Cooperative Research Centres (CRCs) in Australia are underpinned by funding from the Australian Government. Among their many goals, they are intended to lead to long-term sustainable relationships between industry and academic institutions without the need for further public funding. Yet concerns have been raised in various reports and reviews about the ability of CRCs to achieve sustainable collaboration beyond their initial seven-year life, despite the general observation that CRCs have proved beneficial to the broader Australian community and the economy in general. This study adduces Transaction Cost Theory to determine the impediments to long-term sustainable collaboration between industry and academia. It does so by examining relationships between CRC members at a member organisational level, rather than at an individual researcher or program level, as previous studies have done. The article concludes by introducing testable governance attributes that have the potential to minimise transaction costs between participants in industry-academic collaboration and therefore foster long-term research collaborations.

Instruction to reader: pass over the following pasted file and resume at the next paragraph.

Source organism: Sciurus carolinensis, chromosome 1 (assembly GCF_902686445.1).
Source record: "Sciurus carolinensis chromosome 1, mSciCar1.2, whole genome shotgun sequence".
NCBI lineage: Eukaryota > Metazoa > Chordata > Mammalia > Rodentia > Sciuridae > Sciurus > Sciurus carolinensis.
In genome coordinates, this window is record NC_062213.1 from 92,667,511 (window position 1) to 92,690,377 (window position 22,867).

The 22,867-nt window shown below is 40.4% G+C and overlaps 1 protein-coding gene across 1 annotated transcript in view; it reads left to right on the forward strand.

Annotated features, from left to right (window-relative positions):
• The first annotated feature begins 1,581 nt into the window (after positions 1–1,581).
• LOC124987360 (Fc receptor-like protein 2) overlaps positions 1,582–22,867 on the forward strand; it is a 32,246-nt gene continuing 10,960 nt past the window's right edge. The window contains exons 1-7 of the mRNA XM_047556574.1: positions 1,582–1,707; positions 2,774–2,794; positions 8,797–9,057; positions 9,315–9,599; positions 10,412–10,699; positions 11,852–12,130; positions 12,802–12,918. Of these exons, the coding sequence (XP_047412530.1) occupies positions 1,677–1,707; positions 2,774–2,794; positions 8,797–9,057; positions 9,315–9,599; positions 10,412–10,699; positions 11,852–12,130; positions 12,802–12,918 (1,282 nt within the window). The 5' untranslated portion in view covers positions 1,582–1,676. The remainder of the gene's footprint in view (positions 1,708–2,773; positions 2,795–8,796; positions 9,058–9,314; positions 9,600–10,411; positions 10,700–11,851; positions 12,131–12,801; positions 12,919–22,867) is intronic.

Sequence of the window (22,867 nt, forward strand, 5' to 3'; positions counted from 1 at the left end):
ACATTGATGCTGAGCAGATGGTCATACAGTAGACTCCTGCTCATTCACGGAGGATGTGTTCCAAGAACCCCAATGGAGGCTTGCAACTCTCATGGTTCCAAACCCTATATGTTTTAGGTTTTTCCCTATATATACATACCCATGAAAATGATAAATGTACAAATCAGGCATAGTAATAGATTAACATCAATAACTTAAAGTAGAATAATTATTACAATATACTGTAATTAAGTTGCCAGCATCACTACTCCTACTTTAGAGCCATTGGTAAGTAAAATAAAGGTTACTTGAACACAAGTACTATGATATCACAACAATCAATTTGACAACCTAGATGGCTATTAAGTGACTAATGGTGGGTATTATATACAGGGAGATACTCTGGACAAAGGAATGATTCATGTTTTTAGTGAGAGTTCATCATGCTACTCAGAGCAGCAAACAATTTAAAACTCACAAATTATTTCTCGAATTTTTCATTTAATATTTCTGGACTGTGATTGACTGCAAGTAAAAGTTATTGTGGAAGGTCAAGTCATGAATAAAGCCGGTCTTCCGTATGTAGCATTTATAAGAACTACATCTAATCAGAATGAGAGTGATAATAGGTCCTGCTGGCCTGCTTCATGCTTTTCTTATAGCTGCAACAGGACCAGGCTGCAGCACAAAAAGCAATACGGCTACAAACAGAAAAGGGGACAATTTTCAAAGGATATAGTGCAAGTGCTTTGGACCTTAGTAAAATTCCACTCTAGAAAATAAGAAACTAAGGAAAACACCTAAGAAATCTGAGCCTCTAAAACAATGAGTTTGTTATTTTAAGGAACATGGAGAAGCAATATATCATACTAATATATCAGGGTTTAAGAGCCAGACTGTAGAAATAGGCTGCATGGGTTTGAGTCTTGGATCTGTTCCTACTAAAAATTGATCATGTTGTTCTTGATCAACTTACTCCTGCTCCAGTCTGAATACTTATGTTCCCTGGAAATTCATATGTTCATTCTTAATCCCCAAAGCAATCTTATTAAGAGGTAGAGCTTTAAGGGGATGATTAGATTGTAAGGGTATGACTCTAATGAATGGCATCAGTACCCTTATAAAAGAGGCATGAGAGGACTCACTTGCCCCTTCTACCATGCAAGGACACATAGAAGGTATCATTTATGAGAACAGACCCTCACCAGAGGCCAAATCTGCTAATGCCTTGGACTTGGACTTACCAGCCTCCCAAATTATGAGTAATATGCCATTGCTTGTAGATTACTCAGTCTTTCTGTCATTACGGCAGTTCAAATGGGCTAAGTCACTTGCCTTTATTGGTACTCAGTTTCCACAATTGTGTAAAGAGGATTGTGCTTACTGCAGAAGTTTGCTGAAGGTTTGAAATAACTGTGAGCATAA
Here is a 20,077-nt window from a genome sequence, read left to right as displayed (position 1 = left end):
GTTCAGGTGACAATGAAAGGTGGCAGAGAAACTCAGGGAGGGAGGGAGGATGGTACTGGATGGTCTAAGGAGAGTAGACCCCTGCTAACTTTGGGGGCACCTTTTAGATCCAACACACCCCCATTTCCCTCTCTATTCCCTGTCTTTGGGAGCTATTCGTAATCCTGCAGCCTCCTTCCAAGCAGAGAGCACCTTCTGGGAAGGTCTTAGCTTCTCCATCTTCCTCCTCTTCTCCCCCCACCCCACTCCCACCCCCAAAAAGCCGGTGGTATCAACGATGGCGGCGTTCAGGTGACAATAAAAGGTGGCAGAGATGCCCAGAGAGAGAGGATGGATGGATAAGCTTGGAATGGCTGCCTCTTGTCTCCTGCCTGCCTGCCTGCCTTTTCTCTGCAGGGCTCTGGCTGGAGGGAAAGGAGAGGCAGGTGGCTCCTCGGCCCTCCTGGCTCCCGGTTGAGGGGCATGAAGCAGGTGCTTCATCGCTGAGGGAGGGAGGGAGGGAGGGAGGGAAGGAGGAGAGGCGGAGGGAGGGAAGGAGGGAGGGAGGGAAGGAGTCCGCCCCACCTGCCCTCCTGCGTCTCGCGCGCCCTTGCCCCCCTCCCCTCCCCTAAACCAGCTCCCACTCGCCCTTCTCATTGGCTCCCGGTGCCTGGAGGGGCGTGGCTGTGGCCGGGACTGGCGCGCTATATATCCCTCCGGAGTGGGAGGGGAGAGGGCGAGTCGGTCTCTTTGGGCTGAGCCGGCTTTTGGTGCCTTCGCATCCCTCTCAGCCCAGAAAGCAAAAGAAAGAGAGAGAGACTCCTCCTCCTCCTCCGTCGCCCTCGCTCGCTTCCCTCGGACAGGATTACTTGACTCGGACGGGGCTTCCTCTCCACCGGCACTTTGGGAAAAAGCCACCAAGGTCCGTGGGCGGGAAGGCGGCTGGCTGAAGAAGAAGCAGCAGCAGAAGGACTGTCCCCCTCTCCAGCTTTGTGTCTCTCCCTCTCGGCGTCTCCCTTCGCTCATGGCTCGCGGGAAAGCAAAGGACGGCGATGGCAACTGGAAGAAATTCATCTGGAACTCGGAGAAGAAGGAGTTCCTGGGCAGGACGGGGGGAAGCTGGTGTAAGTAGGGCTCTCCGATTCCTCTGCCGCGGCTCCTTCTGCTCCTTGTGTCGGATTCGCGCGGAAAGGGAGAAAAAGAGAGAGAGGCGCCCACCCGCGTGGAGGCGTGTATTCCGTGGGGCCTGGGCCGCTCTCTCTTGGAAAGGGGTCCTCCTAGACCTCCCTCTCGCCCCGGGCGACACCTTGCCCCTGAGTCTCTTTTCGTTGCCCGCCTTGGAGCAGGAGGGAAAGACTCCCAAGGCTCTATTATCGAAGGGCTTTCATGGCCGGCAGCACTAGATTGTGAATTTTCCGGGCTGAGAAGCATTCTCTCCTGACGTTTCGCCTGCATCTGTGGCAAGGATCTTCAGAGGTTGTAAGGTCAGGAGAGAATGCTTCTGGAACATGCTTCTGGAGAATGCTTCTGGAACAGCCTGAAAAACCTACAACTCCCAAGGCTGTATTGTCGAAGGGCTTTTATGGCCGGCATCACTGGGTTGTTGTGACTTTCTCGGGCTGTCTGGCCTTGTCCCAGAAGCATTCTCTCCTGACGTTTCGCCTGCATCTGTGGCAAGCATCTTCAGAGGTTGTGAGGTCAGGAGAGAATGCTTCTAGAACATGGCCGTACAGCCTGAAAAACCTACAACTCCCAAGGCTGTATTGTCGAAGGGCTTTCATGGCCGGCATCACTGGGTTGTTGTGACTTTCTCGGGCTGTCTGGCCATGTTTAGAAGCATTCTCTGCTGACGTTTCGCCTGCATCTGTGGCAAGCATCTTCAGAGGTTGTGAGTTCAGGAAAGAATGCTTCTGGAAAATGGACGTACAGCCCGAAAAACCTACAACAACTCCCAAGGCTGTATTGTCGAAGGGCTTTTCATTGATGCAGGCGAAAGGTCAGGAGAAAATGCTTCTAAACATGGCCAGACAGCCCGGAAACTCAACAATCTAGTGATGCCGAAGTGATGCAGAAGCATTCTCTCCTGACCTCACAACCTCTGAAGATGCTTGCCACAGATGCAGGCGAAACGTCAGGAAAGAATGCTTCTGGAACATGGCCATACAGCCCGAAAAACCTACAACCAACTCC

Sinewe, E, Charles, MB & Keast, R 2016, 'Australia’s Cooperative Research Centre program: a transaction cost theory perspective', Research Policy, vol. 45, no. 1, pp. 195-204.
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